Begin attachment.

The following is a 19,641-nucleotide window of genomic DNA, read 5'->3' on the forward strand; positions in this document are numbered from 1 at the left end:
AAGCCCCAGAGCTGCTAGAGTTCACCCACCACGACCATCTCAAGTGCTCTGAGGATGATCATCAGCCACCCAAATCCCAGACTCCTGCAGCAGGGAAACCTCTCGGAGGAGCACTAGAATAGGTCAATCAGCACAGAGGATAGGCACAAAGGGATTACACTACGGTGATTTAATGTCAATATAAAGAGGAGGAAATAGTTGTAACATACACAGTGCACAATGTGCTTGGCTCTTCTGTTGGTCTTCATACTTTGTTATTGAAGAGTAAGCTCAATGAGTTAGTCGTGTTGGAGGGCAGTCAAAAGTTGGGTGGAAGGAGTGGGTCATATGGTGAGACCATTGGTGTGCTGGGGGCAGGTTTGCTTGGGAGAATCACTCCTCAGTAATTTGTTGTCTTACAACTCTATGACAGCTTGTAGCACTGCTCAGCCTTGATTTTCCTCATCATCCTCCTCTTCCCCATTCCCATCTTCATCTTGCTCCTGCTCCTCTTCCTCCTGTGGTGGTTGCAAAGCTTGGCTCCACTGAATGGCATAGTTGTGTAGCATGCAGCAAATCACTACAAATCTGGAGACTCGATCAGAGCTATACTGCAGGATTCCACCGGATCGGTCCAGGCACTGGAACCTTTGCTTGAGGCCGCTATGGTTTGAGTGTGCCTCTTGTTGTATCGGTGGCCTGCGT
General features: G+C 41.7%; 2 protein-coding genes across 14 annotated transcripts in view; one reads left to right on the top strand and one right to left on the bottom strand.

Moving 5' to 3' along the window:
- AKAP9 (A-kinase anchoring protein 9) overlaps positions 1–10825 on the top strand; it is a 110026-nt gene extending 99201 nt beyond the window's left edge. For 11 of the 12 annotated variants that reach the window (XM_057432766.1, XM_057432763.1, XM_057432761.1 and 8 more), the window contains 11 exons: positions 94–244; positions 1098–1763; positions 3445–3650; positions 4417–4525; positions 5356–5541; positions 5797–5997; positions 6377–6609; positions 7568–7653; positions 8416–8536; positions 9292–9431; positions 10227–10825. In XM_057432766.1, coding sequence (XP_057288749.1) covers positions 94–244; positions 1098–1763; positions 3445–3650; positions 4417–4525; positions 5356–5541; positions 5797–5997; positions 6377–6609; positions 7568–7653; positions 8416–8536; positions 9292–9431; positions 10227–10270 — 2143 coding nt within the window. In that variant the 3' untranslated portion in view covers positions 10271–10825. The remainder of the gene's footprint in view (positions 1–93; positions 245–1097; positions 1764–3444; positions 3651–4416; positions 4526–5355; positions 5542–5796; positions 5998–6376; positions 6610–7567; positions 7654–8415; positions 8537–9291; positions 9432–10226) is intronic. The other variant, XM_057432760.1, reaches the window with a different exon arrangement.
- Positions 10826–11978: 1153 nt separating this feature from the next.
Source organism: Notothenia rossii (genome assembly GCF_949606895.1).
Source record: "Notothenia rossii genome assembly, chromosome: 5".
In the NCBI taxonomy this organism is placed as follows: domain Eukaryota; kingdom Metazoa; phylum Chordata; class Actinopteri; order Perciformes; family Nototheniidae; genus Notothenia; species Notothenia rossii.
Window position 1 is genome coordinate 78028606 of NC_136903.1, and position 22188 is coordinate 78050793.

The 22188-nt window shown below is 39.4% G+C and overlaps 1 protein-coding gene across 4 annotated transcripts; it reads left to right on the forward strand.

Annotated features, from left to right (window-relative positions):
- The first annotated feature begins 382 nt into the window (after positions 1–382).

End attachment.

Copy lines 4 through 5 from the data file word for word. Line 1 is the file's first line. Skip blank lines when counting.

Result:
Moving 5' to 3' along the window:
- AKAP9 (A-kinase anchoring protein 9) overlaps positions 1–10825 on the top strand; it is a 110026-nt gene extending 99201 nt beyond the window's left edge. For 11 of the 12 annotated variants that reach the window (XM_057432766.1, XM_057432763.1, XM_057432761.1 and 8 more), the window contains 11 exons: positions 94–244; positions 1098–1763; positions 3445–3650; positions 4417–4525; positions 5356–5541; positions 5797–5997; positions 6377–6609; positions 7568–7653; positions 8416–8536; positions 9292–9431; positions 10227–10825. In XM_057432766.1, coding sequence (XP_057288749.1) covers positions 94–244; positions 1098–1763; positions 3445–3650; positions 4417–4525; positions 5356–5541; positions 5797–5997; positions 6377–6609; positions 7568–7653; positions 8416–8536; positions 9292–9431; positions 10227–10270 — 2143 coding nt within the window. In that variant the 3' untranslated portion in view covers positions 10271–10825. The remainder of the gene's footprint in view (positions 1–93; positions 245–1097; positions 1764–3444; positions 3651–4416; positions 4526–5355; positions 5542–5796; positions 5998–6376; positions 6610–7567; positions 7654–8415; positions 8537–9291; positions 9432–10226) is intronic. The other variant, XM_057432760.1, reaches the window with a different exon arrangement.